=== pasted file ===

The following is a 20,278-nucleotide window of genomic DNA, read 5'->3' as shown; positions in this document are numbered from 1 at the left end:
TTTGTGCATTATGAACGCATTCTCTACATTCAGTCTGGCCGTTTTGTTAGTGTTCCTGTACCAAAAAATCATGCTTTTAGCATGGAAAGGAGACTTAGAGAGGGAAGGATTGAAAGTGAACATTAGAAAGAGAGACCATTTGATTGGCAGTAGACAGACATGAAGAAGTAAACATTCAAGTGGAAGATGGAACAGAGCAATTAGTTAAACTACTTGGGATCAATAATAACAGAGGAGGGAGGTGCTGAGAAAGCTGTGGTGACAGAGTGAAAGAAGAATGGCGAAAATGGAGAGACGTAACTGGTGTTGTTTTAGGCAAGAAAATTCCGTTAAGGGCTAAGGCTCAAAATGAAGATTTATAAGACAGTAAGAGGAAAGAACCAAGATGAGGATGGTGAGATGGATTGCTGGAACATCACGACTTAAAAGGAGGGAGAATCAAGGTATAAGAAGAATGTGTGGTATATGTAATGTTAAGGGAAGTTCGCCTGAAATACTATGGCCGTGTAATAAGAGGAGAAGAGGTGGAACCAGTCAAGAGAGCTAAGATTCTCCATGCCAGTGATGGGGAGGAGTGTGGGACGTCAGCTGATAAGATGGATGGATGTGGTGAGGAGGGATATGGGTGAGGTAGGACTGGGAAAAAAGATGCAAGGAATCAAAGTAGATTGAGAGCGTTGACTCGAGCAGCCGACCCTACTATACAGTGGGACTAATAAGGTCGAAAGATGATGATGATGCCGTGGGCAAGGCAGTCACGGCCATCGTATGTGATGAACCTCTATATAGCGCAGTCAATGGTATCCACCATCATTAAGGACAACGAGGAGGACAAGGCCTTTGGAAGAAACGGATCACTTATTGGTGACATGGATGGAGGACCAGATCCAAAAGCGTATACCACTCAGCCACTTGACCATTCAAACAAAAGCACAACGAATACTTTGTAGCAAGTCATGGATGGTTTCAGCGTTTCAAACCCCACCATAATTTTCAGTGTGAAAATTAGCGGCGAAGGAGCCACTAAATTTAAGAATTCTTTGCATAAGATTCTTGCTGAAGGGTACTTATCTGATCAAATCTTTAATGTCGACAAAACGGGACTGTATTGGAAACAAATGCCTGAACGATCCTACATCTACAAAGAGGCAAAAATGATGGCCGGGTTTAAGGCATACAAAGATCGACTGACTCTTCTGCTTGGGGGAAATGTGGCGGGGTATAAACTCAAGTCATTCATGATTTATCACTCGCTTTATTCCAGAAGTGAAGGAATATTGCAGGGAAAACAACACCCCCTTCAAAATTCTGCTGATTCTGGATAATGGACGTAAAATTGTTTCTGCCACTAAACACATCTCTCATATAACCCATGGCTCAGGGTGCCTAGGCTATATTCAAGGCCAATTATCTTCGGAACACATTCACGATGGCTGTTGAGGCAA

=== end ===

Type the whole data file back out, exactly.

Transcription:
The following is a 20,278-nucleotide window of genomic DNA, read 5'->3' as shown; positions in this document are numbered from 1 at the left end:
TTTGTGCATTATGAACGCATTCTCTACATTCAGTCTGGCCGTTTTGTTAGTGTTCCTGTACCAAAAAATCATGCTTTTAGCATGGAAAGGAGACTTAGAGAGGGAAGGATTGAAAGTGAACATTAGAAAGAGAGACCATTTGATTGGCAGTAGACAGACATGAAGAAGTAAACATTCAAGTGGAAGATGGAACAGAGCAATTAGTTAAACTACTTGGGATCAATAATAACAGAGGAGGGAGGTGCTGAGAAAGCTGTGGTGACAGAGTGAAAGAAGAATGGCGAAAATGGAGAGACGTAACTGGTGTTGTTTTAGGCAAGAAAATTCCGTTAAGGGCTAAGGCTCAAAATGAAGATTTATAAGACAGTAAGAGGAAAGAACCAAGATGAGGATGGTGAGATGGATTGCTGGAACATCACGACTTAAAAGGAGGGAGAATCAAGGTATAAGAAGAATGTGTGGTATATGTAATGTTAAGGGAAGTTCGCCTGAAATACTATGGCCGTGTAATAAGAGGAGAAGAGGTGGAACCAGTCAAGAGAGCTAAGATTCTCCATGCCAGTGATGGGGAGGAGTGTGGGACGTCAGCTGATAAGATGGATGGATGTGGTGAGGAGGGATATGGGTGAGGTAGGACTGGGAAAAAAGATGCAAGGAATCAAAGTAGATTGAGAGCGTTGACTCGAGCAGCCGACCCTACTATACAGTGGGACTAATAAGGTCGAAAGATGATGATGATGCCGTGGGCAAGGCAGTCACGGCCATCGTATGTGATGAACCTCTATATAGCGCAGTCAATGGTATCCACCATCATTAAGGACAACGAGGAGGACAAGGCCTTTGGAAGAAACGGATCACTTATTGGTGACATGGATGGAGGACCAGATCCAAAAGCGTATACCACTCAGCCACTTGACCATTCAAACAAAAGCACAACGAATACTTTGTAGCAAGTCATGGATGGTTTCAGCGTTTCAAACCCCACCATAATTTTCAGTGTGAAAATTAGCGGCGAAGGAGCCACTAAATTTAAGAATTCTTTGCATAAGATTCTTGCTGAAGGGTACTTATCTGATCAAATCTTTAATGTCGACAAAACGGGACTGTATTGGAAACAAATGCCTGAACGATCCTACATCTACAAAGAGGCAAAAATGATGGCCGGGTTTAAGGCATACAAAGATCGACTGACTCTTCTGCTTGGGGGAAATGTGGCGGGGTATAAACTCAAGTCATTCATGATTTATCACTCGCTTTATTCCAGAAGTGAAGGAATATTGCAGGGAAAACAACACCCCCTTCAAAATTCTGCTGATTCTGGATAATGGACGTAAAATTGTTTCTGCCACTAAACACATCTCTCATATAACCCATGGCTCAGGGTGCCTAGGCTATATTCAAGGCCAATTATCTTCGGAACACATTCACGATGGCTGTTGAGGCAA